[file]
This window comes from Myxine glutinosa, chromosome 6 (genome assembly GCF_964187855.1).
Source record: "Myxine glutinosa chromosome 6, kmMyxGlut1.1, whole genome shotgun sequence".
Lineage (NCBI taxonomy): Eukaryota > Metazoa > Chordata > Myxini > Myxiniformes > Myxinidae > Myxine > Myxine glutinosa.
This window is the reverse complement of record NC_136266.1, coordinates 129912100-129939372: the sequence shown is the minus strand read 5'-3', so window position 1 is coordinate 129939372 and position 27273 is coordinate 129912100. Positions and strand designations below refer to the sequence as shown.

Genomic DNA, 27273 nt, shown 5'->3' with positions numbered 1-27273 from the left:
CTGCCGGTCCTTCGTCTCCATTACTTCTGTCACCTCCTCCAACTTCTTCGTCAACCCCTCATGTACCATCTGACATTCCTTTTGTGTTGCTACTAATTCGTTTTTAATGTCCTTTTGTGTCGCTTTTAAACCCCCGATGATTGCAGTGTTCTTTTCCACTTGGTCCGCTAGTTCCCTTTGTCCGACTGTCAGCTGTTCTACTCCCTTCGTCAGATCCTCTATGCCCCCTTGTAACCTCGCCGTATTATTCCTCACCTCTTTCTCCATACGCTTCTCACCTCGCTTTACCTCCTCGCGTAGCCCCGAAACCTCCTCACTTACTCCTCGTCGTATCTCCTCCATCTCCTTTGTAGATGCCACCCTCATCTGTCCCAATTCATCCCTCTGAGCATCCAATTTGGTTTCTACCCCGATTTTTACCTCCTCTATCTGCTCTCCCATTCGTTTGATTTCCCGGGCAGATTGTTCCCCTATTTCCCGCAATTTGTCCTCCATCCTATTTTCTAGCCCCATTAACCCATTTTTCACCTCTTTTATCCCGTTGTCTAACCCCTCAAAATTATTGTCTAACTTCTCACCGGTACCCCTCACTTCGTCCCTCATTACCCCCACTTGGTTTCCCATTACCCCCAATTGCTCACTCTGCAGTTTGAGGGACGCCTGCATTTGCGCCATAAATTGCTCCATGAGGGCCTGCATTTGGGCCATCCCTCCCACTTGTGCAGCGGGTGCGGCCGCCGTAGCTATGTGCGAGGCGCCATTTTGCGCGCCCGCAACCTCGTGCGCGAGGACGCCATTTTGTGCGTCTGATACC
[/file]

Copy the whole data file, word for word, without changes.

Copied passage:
This window comes from Myxine glutinosa, chromosome 6 (genome assembly GCF_964187855.1).
Source record: "Myxine glutinosa chromosome 6, kmMyxGlut1.1, whole genome shotgun sequence".
Lineage (NCBI taxonomy): Eukaryota > Metazoa > Chordata > Myxini > Myxiniformes > Myxinidae > Myxine > Myxine glutinosa.
This window is the reverse complement of record NC_136266.1, coordinates 129912100-129939372: the sequence shown is the minus strand read 5'-3', so window position 1 is coordinate 129939372 and position 27273 is coordinate 129912100. Positions and strand designations below refer to the sequence as shown.

Genomic DNA, 27273 nt, shown 5'->3' with positions numbered 1-27273 from the left:
CTGCCGGTCCTTCGTCTCCATTACTTCTGTCACCTCCTCCAACTTCTTCGTCAACCCCTCATGTACCATCTGACATTCCTTTTGTGTTGCTACTAATTCGTTTTTAATGTCCTTTTGTGTCGCTTTTAAACCCCCGATGATTGCAGTGTTCTTTTCCACTTGGTCCGCTAGTTCCCTTTGTCCGACTGTCAGCTGTTCTACTCCCTTCGTCAGATCCTCTATGCCCCCTTGTAACCTCGCCGTATTATTCCTCACCTCTTTCTCCATACGCTTCTCACCTCGCTTTACCTCCTCGCGTAGCCCCGAAACCTCCTCACTTACTCCTCGTCGTATCTCCTCCATCTCCTTTGTAGATGCCACCCTCATCTGTCCCAATTCATCCCTCTGAGCATCCAATTTGGTTTCTACCCCGATTTTTACCTCCTCTATCTGCTCTCCCATTCGTTTGATTTCCCGGGCAGATTGTTCCCCTATTTCCCGCAATTTGTCCTCCATCCTATTTTCTAGCCCCATTAACCCATTTTTCACCTCTTTTATCCCGTTGTCTAACCCCTCAAAATTATTGTCTAACTTCTCACCGGTACCCCTCACTTCGTCCCTCATTACCCCCACTTGGTTTCCCATTACCCCCAATTGCTCACTCTGCAGTTTGAGGGACGCCTGCATTTGCGCCATAAATTGCTCCATGAGGGCCTGCATTTGGGCCATCCCTCCCACTTGTGCAGCGGGTGCGGCCGCCGTAGCTATGTGCGAGGCGCCATTTTGCGCGCCCGCAACCTCGTGCGCGAGGACGCCATTTTGTGCGTCTGATACC